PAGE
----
Democratic Movement (KDH) 17 seats; Democratic Union of Slovakia
(DU) 13 seats; Association of Slovak Workers (ZRS) 11 seats;
Hungarian Coalition (Coexistence, Hungarian Christian Democratic
Movement (MKDH), and Hungarian Civic Party (MOS) 17 seats; Slovak
National Party (SNS) 9 seats; independent, 9 seats.
Suffrage: Universal at 18 years.
Administrative divisions: Eight administrative regions, 79
Defense (1997): 2.1% of GDP.
Flag: Three horizontal bands of white (upper), blue (middle), and
red (lower), with heraldic insignia near staff consisting
of double white cross on red field above blue base.
(figures are for the first nine months of 1997)
GDP: $14.05 billion.
Nominal per capita income (est.): $2,800.
Natural resources: Antimony, mercury, iron, copper, lead, zinc,
magnesite, limestone, lignite.
Agriculture: Products -- milk, eggs, poultry, cattle, hogs,
potatoes, oils, grains, vegetables.
Industry: Types -- iron and steel, chemicals, light industry,
food processing, engineering, building materials.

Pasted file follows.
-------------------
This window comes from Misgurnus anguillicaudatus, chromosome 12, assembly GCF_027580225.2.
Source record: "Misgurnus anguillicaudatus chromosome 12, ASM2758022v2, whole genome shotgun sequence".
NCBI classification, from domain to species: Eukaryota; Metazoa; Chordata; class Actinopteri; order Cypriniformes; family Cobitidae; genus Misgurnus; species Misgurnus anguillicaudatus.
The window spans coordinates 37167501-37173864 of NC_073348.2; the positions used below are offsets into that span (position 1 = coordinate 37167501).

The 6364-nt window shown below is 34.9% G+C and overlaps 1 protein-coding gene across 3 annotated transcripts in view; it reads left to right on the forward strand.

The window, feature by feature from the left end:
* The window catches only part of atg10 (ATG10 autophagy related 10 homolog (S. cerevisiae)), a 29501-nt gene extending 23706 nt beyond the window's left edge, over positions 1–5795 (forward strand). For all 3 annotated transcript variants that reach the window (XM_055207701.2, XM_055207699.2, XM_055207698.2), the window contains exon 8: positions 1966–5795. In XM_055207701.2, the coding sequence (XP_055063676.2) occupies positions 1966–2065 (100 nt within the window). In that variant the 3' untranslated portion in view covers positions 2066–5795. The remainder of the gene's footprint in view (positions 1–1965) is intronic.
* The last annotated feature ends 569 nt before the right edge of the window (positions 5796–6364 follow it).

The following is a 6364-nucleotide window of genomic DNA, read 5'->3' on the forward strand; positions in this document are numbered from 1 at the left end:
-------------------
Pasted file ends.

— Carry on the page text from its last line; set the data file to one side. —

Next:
Trade: Exports -- $6.56 billion: iron and steel, machinery and
energy equipment, plastics. Imports -- $7.72 billion: mineral
fuels and oils, machinery, audio/video equipment, vehicles.
Trading partners -- Czech Republic, Germany, Austria, Russia,
Hungary, Italy, Ukraine.
Foreign Investment: $1.08 billion.
The majority of the 5.3 million inhabitants of the Slovak
Republic are Slovak (86%). Hungarians are the largest ethnic
minority (11%) and are concentrated in the southern and eastern
regions of Slovakia. Other ethnic groups include
Roma, Czechs, Ruthenians, Ukrainians, Germans, and Poles.
The Slovak constitution guarantees freedom of religion. The
majority of Slovak citizens (60%) practice Roman Catholicism;